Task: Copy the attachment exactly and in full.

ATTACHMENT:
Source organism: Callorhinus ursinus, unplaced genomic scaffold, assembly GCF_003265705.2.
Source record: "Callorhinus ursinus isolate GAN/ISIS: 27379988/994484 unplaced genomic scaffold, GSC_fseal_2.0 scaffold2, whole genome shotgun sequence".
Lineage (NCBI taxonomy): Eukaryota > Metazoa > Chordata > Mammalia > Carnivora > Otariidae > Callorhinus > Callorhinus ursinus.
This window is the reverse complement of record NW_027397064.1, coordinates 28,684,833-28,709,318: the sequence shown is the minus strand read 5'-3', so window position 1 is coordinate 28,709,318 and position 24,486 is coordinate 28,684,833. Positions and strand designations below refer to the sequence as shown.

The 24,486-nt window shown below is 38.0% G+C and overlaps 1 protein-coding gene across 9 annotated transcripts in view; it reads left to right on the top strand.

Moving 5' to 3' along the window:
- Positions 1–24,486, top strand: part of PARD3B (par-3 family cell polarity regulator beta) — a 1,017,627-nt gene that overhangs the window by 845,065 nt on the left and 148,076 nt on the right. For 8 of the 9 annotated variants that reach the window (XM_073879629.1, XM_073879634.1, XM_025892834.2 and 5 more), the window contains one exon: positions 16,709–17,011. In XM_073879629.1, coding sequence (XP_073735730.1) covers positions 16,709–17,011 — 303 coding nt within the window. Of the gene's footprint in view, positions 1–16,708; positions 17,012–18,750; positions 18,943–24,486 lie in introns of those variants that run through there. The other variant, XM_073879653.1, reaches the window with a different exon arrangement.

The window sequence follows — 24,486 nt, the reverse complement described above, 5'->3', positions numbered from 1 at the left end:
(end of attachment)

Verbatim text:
Source organism: Callorhinus ursinus, unplaced genomic scaffold, assembly GCF_003265705.2.
Source record: "Callorhinus ursinus isolate GAN/ISIS: 27379988/994484 unplaced genomic scaffold, GSC_fseal_2.0 scaffold2, whole genome shotgun sequence".
Lineage (NCBI taxonomy): Eukaryota > Metazoa > Chordata > Mammalia > Carnivora > Otariidae > Callorhinus > Callorhinus ursinus.
This window is the reverse complement of record NW_027397064.1, coordinates 28,684,833-28,709,318: the sequence shown is the minus strand read 5'-3', so window position 1 is coordinate 28,709,318 and position 24,486 is coordinate 28,684,833. Positions and strand designations below refer to the sequence as shown.

The 24,486-nt window shown below is 38.0% G+C and overlaps 1 protein-coding gene across 9 annotated transcripts in view; it reads left to right on the top strand.

Moving 5' to 3' along the window:
- Positions 1–24,486, top strand: part of PARD3B (par-3 family cell polarity regulator beta) — a 1,017,627-nt gene that overhangs the window by 845,065 nt on the left and 148,076 nt on the right. For 8 of the 9 annotated variants that reach the window (XM_073879629.1, XM_073879634.1, XM_025892834.2 and 5 more), the window contains one exon: positions 16,709–17,011. In XM_073879629.1, coding sequence (XP_073735730.1) covers positions 16,709–17,011 — 303 coding nt within the window. Of the gene's footprint in view, positions 1–16,708; positions 17,012–18,750; positions 18,943–24,486 lie in introns of those variants that run through there. The other variant, XM_073879653.1, reaches the window with a different exon arrangement.

The window sequence follows — 24,486 nt, the reverse complement described above, 5'->3', positions numbered from 1 at the left end: